The head of Taurus

6 March 2021

For the last few weeks we’ve been looking at the north west, first with the Pleiades, then Orion. Let’s fill the gap between the two and look at the Hyades star cluster in Taurus. This “V” shaped cluster forms the head of Taurus the bull.

Look up to find Orion. ( look at the last description if you can’t find it). Now look just closer to the northern horizon. The unmistakable “v” which includes a clearly orange coloured star mark’s the cluster.
This is a good example of an open cluster. This group of stars is quite close to us, at about 150 light years. Its diameter (if you project a circle over it) is about 20 light years.

While almost all of the stars in the group are related, the brightest, Aldebaran is actually unrelated to the cluster, lying much closer to us at 65 light years. It’s a red giant star with a diameter of about 60 million km ( around 45 x that of our sun). It weighs just a little more than our sun, but its expanding size as it nears the end of its life in a supernova, makes it shine 500 more brightly than the sun.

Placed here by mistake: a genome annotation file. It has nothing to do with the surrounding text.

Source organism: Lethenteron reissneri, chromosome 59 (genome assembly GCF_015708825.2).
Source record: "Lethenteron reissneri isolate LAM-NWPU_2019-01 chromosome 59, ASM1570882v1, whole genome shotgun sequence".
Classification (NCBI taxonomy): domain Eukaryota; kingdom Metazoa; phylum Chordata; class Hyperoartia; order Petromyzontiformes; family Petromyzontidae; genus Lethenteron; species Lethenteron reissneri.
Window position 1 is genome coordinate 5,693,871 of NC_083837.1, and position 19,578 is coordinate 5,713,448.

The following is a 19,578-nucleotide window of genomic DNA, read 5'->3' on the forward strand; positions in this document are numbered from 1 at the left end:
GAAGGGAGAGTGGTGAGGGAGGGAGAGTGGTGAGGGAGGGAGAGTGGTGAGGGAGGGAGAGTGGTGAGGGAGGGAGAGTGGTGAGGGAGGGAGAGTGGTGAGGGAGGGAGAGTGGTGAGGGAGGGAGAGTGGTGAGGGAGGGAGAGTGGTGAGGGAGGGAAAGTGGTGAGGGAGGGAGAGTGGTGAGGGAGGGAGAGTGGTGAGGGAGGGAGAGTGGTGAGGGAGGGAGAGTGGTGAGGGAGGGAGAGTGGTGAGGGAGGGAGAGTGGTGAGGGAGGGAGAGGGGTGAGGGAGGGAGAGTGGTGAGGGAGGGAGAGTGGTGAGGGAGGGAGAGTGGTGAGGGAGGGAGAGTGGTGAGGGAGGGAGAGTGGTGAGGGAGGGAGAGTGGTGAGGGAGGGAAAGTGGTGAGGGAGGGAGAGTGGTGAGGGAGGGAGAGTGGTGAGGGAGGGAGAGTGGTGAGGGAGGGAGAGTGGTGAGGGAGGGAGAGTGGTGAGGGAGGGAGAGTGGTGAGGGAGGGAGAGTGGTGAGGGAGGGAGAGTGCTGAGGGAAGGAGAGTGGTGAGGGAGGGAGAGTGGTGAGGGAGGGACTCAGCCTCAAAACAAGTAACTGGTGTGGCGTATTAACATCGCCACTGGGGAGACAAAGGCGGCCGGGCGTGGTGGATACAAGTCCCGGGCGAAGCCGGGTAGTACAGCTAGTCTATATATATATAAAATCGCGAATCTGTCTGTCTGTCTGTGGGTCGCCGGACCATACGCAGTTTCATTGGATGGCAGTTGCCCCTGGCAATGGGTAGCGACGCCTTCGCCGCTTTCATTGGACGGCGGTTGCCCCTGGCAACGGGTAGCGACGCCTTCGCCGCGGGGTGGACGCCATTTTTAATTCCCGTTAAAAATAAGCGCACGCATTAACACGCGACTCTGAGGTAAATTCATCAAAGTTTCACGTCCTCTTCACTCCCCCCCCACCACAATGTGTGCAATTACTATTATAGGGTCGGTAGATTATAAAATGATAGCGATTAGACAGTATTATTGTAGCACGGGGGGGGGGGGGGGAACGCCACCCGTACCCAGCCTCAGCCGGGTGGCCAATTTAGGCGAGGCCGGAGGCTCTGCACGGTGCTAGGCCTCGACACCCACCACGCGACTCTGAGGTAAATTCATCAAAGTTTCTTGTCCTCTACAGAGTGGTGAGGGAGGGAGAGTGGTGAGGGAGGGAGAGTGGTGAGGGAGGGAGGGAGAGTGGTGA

From a historical perspective, references going back over 2500 years make Taurus one of the oldest named constellations, probably because at that time it was close to the sun’s position at equinox, when day and night are about equal in length. That’s about 2 weeks from now on 20 March.

Scroll to top